Moss feels great in the hands as well, with a perfectly balanced combination of controlling Quill as you traditionally would a 3D character, but also manipulating objects in the environment to open up pathways, solve puzzles, and aid in combat. Moving her around the environments, jumping over obstacles, or swinging her sword all felt tight and precise. The combat here is basic, but it was just enough. There are a few different varieties of baddies that you’ll come across, each with different attack patterns to keep you on your toes (fingers?). In addition to fighting directly with Quill, you can also mind control, essentially, the enemies within reach by grabbing them and using them in various ways to either attack each other or solve puzzles. Again, the mix of Quill-to-player interactivity is something I felt was very well balanced, and it gives you more of a sense of being a part of the story, rather than just controlling a character in the story. The player interactivity is made better of course by the features of PS VR2, including the headset rumbling during certain scenes, the way it feels to grab to turn the pages of the book, or the very clever healing mechanic.
You can finish Moss in about four hours, give or take, but there are also collectibles and a few secrets if you’re looking to hit 100% completion. It doesn’t overstay its welcome, but from a comfort standpoint, I did experience a headache after two separate play sessions. Unsurprisingly, those were also my two longest stints with the game. The camera perspective will at times slightly adjust its zoom level, which I am assuming is a glitch of some sort, but regardless it made me feel a bit like a bobble head after a while. Beyond that, I experienced a few minor issues with audio cutting out but nothing major.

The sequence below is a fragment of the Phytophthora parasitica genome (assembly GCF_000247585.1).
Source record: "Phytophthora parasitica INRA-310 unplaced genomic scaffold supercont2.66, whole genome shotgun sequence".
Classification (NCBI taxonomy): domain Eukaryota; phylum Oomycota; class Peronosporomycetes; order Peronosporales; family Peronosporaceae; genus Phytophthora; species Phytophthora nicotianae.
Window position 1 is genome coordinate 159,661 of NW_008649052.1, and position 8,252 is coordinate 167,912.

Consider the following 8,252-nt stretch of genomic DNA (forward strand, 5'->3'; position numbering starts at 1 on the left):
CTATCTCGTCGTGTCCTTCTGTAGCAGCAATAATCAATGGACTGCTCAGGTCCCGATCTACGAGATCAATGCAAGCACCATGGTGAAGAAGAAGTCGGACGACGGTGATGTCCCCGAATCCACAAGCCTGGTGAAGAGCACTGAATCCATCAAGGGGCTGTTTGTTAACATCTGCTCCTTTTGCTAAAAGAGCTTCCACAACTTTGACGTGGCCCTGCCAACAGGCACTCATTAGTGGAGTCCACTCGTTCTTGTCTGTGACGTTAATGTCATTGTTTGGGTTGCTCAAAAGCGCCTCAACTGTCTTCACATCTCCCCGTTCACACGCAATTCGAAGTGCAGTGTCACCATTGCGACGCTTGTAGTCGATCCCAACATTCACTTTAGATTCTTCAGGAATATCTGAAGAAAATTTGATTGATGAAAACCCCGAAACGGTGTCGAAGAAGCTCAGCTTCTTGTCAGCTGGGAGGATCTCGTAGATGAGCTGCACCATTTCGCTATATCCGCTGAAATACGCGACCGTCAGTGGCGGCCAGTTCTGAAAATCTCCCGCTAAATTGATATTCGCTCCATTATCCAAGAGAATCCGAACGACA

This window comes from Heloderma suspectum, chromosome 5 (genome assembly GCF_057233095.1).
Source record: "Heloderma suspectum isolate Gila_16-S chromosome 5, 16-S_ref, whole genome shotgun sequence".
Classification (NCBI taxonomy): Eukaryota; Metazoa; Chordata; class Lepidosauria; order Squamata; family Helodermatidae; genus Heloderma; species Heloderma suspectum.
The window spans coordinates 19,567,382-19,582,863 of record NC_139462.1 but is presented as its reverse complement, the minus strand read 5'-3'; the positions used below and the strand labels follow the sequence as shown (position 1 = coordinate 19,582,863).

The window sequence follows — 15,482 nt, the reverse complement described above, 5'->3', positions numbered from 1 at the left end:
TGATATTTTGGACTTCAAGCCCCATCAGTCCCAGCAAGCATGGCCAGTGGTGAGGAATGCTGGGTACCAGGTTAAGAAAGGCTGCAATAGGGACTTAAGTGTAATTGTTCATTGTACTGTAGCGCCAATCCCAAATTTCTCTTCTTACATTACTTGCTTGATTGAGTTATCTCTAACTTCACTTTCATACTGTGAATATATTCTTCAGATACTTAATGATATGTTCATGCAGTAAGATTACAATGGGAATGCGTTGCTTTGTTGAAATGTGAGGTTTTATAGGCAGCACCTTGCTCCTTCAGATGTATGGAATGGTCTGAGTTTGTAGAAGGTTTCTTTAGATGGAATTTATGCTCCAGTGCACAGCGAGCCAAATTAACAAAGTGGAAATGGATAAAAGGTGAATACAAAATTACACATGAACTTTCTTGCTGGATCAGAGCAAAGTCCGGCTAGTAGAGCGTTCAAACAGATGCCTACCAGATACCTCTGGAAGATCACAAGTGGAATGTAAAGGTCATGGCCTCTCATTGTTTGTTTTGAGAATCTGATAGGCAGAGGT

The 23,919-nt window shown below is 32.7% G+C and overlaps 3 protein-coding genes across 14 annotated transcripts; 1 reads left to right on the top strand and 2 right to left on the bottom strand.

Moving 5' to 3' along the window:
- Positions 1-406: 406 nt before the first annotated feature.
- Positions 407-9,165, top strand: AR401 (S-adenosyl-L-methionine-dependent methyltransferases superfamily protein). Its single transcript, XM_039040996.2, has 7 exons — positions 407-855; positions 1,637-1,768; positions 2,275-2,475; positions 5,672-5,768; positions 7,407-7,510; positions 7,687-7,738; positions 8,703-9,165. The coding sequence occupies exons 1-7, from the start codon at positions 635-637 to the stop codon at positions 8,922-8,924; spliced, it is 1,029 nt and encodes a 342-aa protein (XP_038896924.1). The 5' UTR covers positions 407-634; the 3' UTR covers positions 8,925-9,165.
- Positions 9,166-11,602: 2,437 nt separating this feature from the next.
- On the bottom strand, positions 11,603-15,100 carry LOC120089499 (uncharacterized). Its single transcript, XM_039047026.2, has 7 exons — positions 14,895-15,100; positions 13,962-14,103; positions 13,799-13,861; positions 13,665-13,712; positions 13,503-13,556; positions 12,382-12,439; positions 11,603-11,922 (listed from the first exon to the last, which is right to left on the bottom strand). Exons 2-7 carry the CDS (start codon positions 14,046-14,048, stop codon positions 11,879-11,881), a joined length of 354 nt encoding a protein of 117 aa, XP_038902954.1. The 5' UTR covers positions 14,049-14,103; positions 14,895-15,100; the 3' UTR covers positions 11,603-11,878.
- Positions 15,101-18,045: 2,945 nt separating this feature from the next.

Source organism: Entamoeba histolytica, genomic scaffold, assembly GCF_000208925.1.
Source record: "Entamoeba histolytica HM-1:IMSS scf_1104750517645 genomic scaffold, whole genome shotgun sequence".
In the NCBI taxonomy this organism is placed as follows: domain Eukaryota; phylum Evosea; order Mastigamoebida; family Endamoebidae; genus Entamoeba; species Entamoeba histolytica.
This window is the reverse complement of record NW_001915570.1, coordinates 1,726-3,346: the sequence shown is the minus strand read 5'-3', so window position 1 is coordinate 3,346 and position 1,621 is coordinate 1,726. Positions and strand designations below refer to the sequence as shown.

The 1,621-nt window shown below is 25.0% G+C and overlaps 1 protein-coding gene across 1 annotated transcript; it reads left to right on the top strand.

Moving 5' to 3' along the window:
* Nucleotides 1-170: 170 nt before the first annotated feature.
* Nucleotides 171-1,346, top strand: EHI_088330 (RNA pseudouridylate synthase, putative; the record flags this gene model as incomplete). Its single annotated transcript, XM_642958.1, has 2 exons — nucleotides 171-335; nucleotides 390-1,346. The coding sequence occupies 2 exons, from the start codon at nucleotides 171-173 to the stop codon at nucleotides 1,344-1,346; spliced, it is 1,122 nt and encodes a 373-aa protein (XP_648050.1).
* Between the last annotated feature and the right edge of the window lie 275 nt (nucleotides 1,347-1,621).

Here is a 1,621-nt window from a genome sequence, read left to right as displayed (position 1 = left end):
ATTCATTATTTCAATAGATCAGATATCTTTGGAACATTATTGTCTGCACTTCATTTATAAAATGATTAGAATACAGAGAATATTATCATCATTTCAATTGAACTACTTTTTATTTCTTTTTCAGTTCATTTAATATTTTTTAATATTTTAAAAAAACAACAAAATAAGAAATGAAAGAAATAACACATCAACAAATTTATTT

Having never played Moss prior to now, it’s hard for me to say if you should spring for the PS VR2 upgrade if you’re thinking about returning. But what I can tell you, with confidence, is that it’s an excellent game that changed the way I feel about the platformer genre altogether. That is thanks in part to the magic of Moss, and also in part to the magic of virtual reality, but in the end we’re just fortunate that both of those things have coalesced to create a truly special game.
Moss is an excellent game that completely changed the way I feel about the platformer genre. An adorable main character, striking presentation, and perfectly balanced gameplay far outweighed my minor bouts of VR discomfort to create a truly special experience.
* The product in this article was sent to us by the developer/company.
Hello! I'm Jason, the resident noob here at Gaming Nexus. When not working my day job, I moonlight as a husband to a human and a father to two canines. Of course, I am also an avid gamer and general nerd. My favorite genres of games are strategy, management, city-builders, sports games, RPGs, and shooters, but I don't limit myself to those. My favorite game of all-time is Red Dead Redemption 2 and I have somehow played it for nearly 1,000 hours.
My first video game system was the NES and I never looked back. I currently play on PS5 and PS Vita, although I recently dabbled in Xbox Game Pass on PC for a short while. I co-host a weekly PlayStation news podcast with a lifelong friend/family member called The Dual Sense Podcast, so I stay pretty well versed in that ecosystem. Before that, I co-hosted a basketball podcast.
Follow me on Twitter @TheDualSensePod, or check out my YouTube channel.